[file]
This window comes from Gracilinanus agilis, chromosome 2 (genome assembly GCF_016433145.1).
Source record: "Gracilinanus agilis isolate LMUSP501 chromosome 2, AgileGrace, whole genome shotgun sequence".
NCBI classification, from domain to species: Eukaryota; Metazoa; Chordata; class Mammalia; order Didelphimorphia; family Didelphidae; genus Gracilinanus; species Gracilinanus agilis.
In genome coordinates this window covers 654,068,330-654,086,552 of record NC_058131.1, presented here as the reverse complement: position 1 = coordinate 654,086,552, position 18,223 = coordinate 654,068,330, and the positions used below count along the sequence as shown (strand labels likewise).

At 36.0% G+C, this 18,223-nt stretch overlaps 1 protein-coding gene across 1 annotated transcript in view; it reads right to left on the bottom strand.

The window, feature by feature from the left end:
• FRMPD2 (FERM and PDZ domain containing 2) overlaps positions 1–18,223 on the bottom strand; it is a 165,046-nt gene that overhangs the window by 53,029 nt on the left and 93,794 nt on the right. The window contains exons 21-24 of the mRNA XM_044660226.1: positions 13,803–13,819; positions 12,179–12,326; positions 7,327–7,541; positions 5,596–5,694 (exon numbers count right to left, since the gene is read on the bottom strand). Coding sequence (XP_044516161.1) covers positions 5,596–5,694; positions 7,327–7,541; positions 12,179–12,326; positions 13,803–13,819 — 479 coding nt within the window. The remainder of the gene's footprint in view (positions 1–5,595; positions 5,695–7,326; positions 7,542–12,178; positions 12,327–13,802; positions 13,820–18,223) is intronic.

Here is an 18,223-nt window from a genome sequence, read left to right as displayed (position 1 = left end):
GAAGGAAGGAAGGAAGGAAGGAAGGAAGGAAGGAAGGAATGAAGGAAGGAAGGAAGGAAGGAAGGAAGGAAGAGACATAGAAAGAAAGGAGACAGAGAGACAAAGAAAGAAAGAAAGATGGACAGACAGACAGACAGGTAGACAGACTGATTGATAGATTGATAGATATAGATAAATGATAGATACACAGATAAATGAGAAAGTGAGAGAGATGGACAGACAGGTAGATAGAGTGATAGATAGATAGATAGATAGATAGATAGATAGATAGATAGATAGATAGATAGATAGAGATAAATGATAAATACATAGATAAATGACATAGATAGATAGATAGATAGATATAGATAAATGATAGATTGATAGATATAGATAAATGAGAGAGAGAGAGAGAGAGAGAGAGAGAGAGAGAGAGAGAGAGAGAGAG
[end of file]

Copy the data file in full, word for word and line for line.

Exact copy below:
This window comes from Gracilinanus agilis, chromosome 2 (genome assembly GCF_016433145.1).
Source record: "Gracilinanus agilis isolate LMUSP501 chromosome 2, AgileGrace, whole genome shotgun sequence".
NCBI classification, from domain to species: Eukaryota; Metazoa; Chordata; class Mammalia; order Didelphimorphia; family Didelphidae; genus Gracilinanus; species Gracilinanus agilis.
In genome coordinates this window covers 654,068,330-654,086,552 of record NC_058131.1, presented here as the reverse complement: position 1 = coordinate 654,086,552, position 18,223 = coordinate 654,068,330, and the positions used below count along the sequence as shown (strand labels likewise).

At 36.0% G+C, this 18,223-nt stretch overlaps 1 protein-coding gene across 1 annotated transcript in view; it reads right to left on the bottom strand.

The window, feature by feature from the left end:
• FRMPD2 (FERM and PDZ domain containing 2) overlaps positions 1–18,223 on the bottom strand; it is a 165,046-nt gene that overhangs the window by 53,029 nt on the left and 93,794 nt on the right. The window contains exons 21-24 of the mRNA XM_044660226.1: positions 13,803–13,819; positions 12,179–12,326; positions 7,327–7,541; positions 5,596–5,694 (exon numbers count right to left, since the gene is read on the bottom strand). Coding sequence (XP_044516161.1) covers positions 5,596–5,694; positions 7,327–7,541; positions 12,179–12,326; positions 13,803–13,819 — 479 coding nt within the window. The remainder of the gene's footprint in view (positions 1–5,595; positions 5,695–7,326; positions 7,542–12,178; positions 12,327–13,802; positions 13,820–18,223) is intronic.

Here is an 18,223-nt window from a genome sequence, read left to right as displayed (position 1 = left end):
GAAGGAAGGAAGGAAGGAAGGAAGGAAGGAAGGAAGGAATGAAGGAAGGAAGGAAGGAAGGAAGGAAGGAAGAGACATAGAAAGAAAGGAGACAGAGAGACAAAGAAAGAAAGAAAGATGGACAGACAGACAGACAGGTAGACAGACTGATTGATAGATTGATAGATATAGATAAATGATAGATACACAGATAAATGAGAAAGTGAGAGAGATGGACAGACAGGTAGATAGAGTGATAGATAGATAGATAGATAGATAGATAGATAGATAGATAGATAGATAGATAGATAGAGATAAATGATAAATACATAGATAAATGACATAGATAGATAGATAGATAGATATAGATAAATGATAGATTGATAGATATAGATAAATGAGAGAGAGAGAGAGAGAGAGAGAGAGAGAGAGAGAGAGAGAGAGAGAG